Now is a great time to get back to the Arkansas Delta. After months of work by members of the departments of transportation in both Arkansas and Tennessee, the Hernando de Soto Bridge over the Mississippi River (known by locals as the “new bridge”) is repaired and open for traffic, just in time for late summer travel.
Here are a few ideas for some fun:
8. Beat the heat with a trip to Crenshaw Springs Water Park in White Hall. Nothing is better for a hot day than the feel of cool water all around you! Crenshaw Springs Water Park in White Hall is a go-to in the Lower Delta for water fun. The park features two large flume slides, a lazy river, a toddler splash area and slide, a zero-depth entry area, diving boards and a rock-climbing wall, as well as a restaurant. From the Cottonmouth Curse and Diamondback Dive to the Squirrel’s Nest and Crenshaw Creek, there’s water fun for all ages.
7. Spend an evening at Southland Casino Racing. Whether you’re looking to try your luck or to enjoy a great meal, Southland has you covered. The facility has been a major West Memphis attraction since 1956. Open year-round, the facility includes more than 80,000 square feet of gaming action, along with live greyhound racing and simulcast dog and horse racing. Southland has begun a $250-million expansion that will expand gaming offerings to 2,400 gaming machines and as many as 60 live table games. A new 113,000-square-foot casino complex will feature new and expanded dining options. The signature component of the expansion is a 20-story, 300-room hotel tower. Onsite parking will be expanded via a new, covered parking garage with 1,250 spaces.
6. Take advantage of a new combo tour offered by Arkansas State University Heritage Sites. The new combined tour includes admission to Historic Dyess Colony: Johnny Cash Boyhood Home in Dyess and the Southern Tenant Farmers Museum in Tyronza. Both are a great way to learn more about the history of the Arkansas Delta.
5. Plan a day in Wilson. Located right along Arkansas’s Great River Road/All-American Road, the town was named after its founder, R.E.L. Wilson. It would become one of the largest farming empires in the South. You’ll definitely want to check out the Wilson Café. With award-winning Chef Roberto Barth at the helm, the menus feature Southern food that never disappoints. Learn more about Native Americans who called the area home at Hampson Archeological Museum State Park. Do some shopping at White’s Mercantile, owned by Holly Williams, granddaughter of the legendary Hank Williams. The shop offers everything from clothing to kitchen items, candles, Southern accents, books and more.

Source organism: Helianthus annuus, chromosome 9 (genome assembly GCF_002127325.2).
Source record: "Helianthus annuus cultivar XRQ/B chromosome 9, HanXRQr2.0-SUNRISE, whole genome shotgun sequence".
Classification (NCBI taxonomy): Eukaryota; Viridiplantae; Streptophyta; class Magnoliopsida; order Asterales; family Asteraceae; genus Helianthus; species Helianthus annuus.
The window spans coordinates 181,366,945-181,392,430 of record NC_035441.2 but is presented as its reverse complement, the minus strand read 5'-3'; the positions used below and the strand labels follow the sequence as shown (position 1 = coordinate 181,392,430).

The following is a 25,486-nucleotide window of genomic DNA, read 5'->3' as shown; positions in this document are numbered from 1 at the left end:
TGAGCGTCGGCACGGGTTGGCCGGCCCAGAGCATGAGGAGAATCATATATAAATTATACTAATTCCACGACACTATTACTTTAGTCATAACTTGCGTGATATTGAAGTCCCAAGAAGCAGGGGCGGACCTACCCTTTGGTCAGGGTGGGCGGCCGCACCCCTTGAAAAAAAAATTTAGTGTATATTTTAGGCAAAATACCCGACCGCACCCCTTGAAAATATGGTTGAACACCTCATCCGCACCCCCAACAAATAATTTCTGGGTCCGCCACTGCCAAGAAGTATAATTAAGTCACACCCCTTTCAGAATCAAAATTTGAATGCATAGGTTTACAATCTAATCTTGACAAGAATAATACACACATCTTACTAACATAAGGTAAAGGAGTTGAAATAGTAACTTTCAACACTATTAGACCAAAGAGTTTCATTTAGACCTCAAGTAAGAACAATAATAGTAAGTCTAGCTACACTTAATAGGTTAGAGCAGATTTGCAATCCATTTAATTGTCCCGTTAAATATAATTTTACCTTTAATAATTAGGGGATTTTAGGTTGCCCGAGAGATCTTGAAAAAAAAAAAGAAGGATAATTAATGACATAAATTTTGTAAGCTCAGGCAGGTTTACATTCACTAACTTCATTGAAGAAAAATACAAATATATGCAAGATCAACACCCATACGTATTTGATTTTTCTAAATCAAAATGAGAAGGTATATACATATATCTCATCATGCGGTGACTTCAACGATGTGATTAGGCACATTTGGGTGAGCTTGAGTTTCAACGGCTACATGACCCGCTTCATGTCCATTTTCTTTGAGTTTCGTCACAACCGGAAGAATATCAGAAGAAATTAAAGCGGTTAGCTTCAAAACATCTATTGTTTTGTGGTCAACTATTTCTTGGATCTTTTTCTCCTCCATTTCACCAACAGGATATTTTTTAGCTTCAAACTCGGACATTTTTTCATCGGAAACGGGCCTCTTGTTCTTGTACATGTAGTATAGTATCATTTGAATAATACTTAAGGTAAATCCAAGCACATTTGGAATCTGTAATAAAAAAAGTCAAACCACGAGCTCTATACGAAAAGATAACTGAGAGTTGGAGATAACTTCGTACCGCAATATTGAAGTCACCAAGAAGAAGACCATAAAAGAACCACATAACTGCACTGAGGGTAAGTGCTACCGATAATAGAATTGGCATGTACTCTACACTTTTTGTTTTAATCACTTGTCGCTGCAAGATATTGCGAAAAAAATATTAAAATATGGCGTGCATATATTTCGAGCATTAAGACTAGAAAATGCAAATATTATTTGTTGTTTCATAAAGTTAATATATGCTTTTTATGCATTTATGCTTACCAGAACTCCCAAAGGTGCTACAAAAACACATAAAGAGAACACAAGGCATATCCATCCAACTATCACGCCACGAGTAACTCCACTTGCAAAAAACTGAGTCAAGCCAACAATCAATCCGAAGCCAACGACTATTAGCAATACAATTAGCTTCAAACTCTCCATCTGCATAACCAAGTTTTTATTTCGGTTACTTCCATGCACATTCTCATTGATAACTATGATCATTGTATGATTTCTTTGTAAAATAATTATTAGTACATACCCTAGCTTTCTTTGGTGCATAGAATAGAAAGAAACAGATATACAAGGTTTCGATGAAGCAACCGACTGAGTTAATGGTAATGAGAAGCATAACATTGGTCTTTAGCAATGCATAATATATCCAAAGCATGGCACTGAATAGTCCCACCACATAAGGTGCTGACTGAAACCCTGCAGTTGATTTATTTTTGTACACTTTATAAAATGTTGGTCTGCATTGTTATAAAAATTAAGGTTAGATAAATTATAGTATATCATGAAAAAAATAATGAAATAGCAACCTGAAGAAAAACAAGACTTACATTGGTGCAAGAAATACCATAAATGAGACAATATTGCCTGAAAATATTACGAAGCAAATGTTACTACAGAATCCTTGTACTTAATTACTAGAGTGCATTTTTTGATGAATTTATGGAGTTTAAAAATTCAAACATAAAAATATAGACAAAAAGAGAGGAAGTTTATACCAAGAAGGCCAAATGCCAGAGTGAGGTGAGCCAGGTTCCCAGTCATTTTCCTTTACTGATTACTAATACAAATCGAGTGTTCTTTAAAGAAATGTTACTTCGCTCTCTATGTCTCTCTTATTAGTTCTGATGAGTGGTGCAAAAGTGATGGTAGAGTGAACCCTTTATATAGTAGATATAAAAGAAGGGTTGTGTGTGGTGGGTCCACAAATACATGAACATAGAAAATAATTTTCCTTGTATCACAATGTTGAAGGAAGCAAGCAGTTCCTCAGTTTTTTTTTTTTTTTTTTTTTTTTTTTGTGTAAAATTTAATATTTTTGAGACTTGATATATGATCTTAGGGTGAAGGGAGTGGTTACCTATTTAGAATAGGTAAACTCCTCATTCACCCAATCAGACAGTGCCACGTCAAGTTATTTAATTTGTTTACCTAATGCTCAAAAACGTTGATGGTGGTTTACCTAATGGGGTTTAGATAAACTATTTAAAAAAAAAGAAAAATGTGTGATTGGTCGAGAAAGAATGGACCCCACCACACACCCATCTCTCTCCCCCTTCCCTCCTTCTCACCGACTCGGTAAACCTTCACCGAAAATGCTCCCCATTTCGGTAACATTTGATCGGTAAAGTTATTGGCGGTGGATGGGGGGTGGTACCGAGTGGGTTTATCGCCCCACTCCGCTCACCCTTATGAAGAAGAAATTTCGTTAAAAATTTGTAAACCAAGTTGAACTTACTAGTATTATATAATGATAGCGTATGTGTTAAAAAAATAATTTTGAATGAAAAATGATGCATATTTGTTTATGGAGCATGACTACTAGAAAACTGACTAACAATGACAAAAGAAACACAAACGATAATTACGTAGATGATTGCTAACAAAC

4. Grab some James Beard award-winning barbecue at Jones Bar-B-Q Diner in Marianna. The well-known spot recently reopened after a fire took out the pit area and back section of the historic restaurant. But they’re open and back to serving the ‘que that’s been loved by fans for over a century. Go early. The beloved spot is known to sell out quickly, well before noon.
3. Learn more about America’s worst maritime disaster at the Sultana Disaster Museum in Marion. On the early morning of April 27, 1865, the Sultana exploded on the Mississippi River near Memphis, killing nearly 1,200 of the almost 2,400 passengers onboard. Many of those were former Union soldiers
, on their way home from Confederate prison camps following the end of the Civil War. The boat sank near Marion and became, and remains, America’s greatest maritime disaster.
2. Learn more about the music of the Arkansas Delta with a trip to historic Helena. The Delta Cultural Center has a great section dedicated to musicians with ties to the Arkansas Delta. It’s also home to King Biscuit Time, the longest-running daily blues radio show in the U.S.
1. Visit the Arkansas Welcome Center in West Memphis for information and ideas from our certified travel consultants. Whether you’re traveling only a few miles or across The Natural State, the staff at the Arkansas Welcome Centers can help you make the most of your visit.
For more ideas, visit Arkansas.com.
About Arkansas Tourism
Arkansas Tourism, a division of the Arkansas Department of Parks, Heritage and Tourism, strives to expand the economic impact of travel and tourism in the state and enhance the quality of life for all Arkansans. The division manages 14 Arkansas Welcome Centers and employs more than 60 staff members across The Natural State. For more information, visit www.arkansas.com.